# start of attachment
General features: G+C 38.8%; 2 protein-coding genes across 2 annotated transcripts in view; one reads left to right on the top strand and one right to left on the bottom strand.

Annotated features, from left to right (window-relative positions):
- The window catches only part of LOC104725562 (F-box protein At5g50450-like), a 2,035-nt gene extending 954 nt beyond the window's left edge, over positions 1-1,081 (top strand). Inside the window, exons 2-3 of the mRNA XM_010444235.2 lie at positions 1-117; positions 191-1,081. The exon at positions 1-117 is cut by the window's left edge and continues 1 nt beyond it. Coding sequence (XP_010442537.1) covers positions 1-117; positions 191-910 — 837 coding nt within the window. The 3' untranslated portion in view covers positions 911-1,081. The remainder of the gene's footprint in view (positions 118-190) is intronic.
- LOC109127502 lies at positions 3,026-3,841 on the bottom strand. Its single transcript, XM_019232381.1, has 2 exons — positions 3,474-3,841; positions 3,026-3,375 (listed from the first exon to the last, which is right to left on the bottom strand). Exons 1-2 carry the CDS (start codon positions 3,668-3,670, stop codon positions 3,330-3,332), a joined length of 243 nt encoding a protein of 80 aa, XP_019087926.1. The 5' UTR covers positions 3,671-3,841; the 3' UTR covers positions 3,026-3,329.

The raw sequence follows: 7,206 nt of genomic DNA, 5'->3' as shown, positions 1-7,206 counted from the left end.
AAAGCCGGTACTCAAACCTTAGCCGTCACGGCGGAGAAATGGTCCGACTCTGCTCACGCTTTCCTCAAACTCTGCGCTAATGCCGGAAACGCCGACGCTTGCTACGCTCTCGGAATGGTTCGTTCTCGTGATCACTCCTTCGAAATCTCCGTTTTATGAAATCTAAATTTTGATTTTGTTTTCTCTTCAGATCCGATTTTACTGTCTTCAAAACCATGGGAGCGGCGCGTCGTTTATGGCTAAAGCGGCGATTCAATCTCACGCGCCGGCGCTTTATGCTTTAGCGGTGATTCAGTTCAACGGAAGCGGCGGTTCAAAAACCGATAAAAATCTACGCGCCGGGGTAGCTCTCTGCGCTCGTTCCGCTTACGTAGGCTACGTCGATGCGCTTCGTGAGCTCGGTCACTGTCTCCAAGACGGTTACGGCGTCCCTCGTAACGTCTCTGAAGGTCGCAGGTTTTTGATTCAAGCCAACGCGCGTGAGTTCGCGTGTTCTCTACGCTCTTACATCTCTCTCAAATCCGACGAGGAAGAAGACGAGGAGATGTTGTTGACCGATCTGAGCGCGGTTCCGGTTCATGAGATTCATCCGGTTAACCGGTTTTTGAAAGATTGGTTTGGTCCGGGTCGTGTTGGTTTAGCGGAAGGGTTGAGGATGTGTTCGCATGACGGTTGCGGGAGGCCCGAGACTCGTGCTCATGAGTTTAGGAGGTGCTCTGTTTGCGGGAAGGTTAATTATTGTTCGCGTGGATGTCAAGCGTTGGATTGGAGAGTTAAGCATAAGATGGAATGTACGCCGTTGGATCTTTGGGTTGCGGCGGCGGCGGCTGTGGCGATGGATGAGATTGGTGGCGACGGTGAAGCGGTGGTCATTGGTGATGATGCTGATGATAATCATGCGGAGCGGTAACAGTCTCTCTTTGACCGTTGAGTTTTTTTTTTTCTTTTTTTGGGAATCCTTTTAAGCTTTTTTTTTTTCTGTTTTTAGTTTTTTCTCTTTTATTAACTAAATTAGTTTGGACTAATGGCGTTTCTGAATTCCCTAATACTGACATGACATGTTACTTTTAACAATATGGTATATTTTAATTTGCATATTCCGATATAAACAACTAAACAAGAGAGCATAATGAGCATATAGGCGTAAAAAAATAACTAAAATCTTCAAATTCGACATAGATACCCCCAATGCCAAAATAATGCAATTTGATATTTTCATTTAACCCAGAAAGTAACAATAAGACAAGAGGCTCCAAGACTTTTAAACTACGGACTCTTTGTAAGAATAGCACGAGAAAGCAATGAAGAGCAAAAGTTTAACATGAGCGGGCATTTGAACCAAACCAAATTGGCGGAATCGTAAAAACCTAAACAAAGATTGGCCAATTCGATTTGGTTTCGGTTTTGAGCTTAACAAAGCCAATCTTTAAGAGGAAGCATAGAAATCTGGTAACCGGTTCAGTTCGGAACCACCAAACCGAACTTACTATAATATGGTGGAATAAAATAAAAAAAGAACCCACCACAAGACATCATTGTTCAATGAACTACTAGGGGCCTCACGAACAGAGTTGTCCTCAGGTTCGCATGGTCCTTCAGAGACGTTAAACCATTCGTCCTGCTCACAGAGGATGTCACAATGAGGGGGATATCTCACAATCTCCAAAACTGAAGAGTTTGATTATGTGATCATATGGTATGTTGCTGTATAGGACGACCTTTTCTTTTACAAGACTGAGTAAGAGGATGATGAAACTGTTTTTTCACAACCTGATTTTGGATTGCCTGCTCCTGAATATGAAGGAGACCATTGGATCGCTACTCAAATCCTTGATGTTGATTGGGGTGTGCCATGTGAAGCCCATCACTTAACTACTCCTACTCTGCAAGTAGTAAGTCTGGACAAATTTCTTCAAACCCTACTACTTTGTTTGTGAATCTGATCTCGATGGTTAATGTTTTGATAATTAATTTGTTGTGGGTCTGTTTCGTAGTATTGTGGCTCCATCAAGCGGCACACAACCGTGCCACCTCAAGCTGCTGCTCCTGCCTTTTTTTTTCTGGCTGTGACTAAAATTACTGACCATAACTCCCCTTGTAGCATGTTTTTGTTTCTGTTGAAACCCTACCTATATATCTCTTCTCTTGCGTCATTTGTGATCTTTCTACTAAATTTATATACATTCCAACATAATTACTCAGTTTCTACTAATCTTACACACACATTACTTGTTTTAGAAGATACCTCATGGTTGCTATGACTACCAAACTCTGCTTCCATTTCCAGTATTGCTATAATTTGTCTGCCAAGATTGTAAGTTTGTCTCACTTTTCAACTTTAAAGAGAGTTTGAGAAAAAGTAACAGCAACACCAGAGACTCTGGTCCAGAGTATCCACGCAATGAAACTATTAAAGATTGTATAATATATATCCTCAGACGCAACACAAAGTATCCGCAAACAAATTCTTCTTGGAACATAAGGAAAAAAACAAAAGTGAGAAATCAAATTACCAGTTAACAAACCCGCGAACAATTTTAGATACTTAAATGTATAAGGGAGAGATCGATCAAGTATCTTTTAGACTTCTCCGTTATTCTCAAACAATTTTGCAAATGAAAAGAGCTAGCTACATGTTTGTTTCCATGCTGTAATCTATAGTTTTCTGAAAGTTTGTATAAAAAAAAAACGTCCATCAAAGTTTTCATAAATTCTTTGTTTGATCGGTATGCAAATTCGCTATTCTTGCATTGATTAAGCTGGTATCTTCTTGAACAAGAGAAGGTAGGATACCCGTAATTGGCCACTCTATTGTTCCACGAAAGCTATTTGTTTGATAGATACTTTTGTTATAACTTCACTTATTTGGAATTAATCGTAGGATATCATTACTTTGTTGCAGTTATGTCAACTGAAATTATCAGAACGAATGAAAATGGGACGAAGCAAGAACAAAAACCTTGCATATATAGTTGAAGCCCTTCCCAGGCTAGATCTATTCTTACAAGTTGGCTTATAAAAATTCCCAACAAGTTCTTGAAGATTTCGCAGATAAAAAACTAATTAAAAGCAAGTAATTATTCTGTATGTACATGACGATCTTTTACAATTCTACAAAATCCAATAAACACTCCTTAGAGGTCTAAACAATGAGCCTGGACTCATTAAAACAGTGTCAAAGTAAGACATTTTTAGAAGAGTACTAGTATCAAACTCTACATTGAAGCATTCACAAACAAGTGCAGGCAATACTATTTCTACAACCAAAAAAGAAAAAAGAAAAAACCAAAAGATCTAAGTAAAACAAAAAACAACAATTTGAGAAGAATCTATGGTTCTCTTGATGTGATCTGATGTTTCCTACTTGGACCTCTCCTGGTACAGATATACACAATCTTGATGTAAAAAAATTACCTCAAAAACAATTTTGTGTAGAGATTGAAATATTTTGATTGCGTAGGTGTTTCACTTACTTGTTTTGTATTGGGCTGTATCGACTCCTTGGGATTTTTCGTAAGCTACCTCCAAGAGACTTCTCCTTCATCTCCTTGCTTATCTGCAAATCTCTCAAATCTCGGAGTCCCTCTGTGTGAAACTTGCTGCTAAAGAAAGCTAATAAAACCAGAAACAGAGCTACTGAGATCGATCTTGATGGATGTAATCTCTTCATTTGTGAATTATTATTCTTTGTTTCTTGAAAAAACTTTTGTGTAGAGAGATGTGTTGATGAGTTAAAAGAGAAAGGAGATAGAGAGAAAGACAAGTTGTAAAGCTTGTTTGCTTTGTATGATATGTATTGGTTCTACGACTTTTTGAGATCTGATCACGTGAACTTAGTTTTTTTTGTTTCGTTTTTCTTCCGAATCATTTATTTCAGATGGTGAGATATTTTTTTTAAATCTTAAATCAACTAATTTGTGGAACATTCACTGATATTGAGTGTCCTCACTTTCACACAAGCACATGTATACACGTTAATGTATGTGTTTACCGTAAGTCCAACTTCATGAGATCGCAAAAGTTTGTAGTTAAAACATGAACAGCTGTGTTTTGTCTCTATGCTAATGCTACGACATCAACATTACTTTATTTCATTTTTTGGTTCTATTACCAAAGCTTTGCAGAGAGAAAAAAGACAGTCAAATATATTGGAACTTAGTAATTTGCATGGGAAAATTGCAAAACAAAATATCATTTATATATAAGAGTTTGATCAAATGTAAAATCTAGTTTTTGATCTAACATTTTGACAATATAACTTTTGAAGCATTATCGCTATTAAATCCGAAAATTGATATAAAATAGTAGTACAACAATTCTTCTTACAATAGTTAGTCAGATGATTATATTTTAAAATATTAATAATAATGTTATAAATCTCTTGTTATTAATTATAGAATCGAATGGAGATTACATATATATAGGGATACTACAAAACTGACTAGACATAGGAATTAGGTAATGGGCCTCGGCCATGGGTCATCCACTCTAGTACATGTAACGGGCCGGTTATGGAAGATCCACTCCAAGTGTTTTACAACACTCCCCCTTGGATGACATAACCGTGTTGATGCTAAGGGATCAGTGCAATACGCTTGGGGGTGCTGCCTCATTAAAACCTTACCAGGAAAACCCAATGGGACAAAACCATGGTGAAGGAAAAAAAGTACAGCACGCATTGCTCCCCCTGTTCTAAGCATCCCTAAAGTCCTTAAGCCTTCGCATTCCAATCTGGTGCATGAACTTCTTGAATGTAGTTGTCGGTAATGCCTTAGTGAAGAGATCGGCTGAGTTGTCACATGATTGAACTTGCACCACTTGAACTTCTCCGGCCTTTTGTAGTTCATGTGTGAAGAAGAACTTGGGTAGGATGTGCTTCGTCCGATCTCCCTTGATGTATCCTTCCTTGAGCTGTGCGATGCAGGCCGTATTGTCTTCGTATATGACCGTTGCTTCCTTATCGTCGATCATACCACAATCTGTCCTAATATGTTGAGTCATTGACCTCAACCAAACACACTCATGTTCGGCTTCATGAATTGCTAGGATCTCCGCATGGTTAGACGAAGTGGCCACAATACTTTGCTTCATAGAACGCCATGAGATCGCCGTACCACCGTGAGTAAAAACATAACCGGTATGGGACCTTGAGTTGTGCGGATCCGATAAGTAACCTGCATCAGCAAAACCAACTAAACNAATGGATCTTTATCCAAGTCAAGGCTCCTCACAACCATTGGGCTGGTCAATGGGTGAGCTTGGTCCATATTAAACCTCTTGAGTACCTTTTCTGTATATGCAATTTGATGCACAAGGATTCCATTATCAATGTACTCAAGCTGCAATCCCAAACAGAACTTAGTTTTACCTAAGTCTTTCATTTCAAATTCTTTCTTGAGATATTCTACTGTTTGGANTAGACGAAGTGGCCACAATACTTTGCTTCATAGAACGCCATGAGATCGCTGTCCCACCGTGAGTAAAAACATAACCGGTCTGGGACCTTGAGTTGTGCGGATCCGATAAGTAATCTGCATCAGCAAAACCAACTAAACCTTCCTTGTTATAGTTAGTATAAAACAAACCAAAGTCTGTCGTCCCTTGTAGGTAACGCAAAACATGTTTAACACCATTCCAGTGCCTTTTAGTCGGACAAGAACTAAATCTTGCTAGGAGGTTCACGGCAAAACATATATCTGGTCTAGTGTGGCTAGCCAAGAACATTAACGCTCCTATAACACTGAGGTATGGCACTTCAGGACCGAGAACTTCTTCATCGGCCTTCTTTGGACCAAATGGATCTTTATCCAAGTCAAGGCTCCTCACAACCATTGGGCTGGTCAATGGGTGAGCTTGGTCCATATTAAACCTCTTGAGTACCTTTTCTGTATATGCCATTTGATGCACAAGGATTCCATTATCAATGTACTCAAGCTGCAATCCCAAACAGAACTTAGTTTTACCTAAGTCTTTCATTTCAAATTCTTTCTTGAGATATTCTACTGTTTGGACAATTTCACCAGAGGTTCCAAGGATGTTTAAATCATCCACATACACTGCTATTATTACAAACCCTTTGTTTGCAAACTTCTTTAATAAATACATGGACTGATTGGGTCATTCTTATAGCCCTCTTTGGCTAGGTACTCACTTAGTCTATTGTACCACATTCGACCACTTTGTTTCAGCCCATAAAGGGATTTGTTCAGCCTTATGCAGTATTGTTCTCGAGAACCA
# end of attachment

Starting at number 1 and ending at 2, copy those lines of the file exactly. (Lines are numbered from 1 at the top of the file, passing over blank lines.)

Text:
General features: G+C 38.8%; 2 protein-coding genes across 2 annotated transcripts in view; one reads left to right on the top strand and one right to left on the bottom strand.

Annotated features, from left to right (window-relative positions):